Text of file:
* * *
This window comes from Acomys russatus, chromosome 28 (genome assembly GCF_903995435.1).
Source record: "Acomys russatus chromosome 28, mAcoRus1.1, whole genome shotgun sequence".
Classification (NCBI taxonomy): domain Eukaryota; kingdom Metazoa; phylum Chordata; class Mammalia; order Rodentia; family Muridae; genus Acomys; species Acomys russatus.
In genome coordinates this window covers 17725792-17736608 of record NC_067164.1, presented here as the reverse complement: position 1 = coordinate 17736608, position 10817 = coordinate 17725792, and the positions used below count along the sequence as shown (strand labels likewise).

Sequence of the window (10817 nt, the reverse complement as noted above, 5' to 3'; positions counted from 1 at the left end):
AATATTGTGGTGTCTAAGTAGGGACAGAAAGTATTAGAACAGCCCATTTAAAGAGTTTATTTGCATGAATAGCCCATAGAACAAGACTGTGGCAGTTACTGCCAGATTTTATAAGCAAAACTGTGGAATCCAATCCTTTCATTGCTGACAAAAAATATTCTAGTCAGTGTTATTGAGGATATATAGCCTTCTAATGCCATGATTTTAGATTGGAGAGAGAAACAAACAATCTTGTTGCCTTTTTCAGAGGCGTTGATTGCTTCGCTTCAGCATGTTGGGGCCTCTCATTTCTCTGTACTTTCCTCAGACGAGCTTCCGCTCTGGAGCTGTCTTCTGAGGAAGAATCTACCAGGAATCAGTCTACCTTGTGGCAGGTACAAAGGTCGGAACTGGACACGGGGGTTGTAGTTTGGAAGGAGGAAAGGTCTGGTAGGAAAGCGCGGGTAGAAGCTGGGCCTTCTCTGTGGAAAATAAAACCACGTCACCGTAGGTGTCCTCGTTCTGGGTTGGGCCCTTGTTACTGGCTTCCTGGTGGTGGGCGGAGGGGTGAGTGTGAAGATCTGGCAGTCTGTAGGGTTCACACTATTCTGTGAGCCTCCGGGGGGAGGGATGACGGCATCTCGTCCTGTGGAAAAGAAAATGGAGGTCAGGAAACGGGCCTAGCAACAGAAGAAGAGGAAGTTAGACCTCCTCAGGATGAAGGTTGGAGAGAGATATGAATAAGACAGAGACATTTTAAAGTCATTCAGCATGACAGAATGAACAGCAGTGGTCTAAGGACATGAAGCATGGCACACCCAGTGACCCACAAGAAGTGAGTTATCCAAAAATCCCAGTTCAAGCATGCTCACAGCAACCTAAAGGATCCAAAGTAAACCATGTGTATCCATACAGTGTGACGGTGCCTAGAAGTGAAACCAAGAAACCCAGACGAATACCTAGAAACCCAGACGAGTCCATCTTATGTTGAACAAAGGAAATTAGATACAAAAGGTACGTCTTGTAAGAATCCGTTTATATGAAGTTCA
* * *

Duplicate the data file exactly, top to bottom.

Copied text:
This window comes from Acomys russatus, chromosome 28 (genome assembly GCF_903995435.1).
Source record: "Acomys russatus chromosome 28, mAcoRus1.1, whole genome shotgun sequence".
Classification (NCBI taxonomy): domain Eukaryota; kingdom Metazoa; phylum Chordata; class Mammalia; order Rodentia; family Muridae; genus Acomys; species Acomys russatus.
In genome coordinates this window covers 17725792-17736608 of record NC_067164.1, presented here as the reverse complement: position 1 = coordinate 17736608, position 10817 = coordinate 17725792, and the positions used below count along the sequence as shown (strand labels likewise).

Sequence of the window (10817 nt, the reverse complement as noted above, 5' to 3'; positions counted from 1 at the left end):
AATATTGTGGTGTCTAAGTAGGGACAGAAAGTATTAGAACAGCCCATTTAAAGAGTTTATTTGCATGAATAGCCCATAGAACAAGACTGTGGCAGTTACTGCCAGATTTTATAAGCAAAACTGTGGAATCCAATCCTTTCATTGCTGACAAAAAATATTCTAGTCAGTGTTATTGAGGATATATAGCCTTCTAATGCCATGATTTTAGATTGGAGAGAGAAACAAACAATCTTGTTGCCTTTTTCAGAGGCGTTGATTGCTTCGCTTCAGCATGTTGGGGCCTCTCATTTCTCTGTACTTTCCTCAGACGAGCTTCCGCTCTGGAGCTGTCTTCTGAGGAAGAATCTACCAGGAATCAGTCTACCTTGTGGCAGGTACAAAGGTCGGAACTGGACACGGGGGTTGTAGTTTGGAAGGAGGAAAGGTCTGGTAGGAAAGCGCGGGTAGAAGCTGGGCCTTCTCTGTGGAAAATAAAACCACGTCACCGTAGGTGTCCTCGTTCTGGGTTGGGCCCTTGTTACTGGCTTCCTGGTGGTGGGCGGAGGGGTGAGTGTGAAGATCTGGCAGTCTGTAGGGTTCACACTATTCTGTGAGCCTCCGGGGGGAGGGATGACGGCATCTCGTCCTGTGGAAAAGAAAATGGAGGTCAGGAAACGGGCCTAGCAACAGAAGAAGAGGAAGTTAGACCTCCTCAGGATGAAGGTTGGAGAGAGATATGAATAAGACAGAGACATTTTAAAGTCATTCAGCATGACAGAATGAACAGCAGTGGTCTAAGGACATGAAGCATGGCACACCCAGTGACCCACAAGAAGTGAGTTATCCAAAAATCCCAGTTCAAGCATGCTCACAGCAACCTAAAGGATCCAAAGTAAACCATGTGTATCCATACAGTGTGACGGTGCCTAGAAGTGAAACCAAGAAACCCAGACGAATACCTAGAAACCCAGACGAGTCCATCTTATGTTGAACAAAGGAAATTAGATACAAAAGGTACGTCTTGTAAGAATCCGTTTATATGAAGTTCA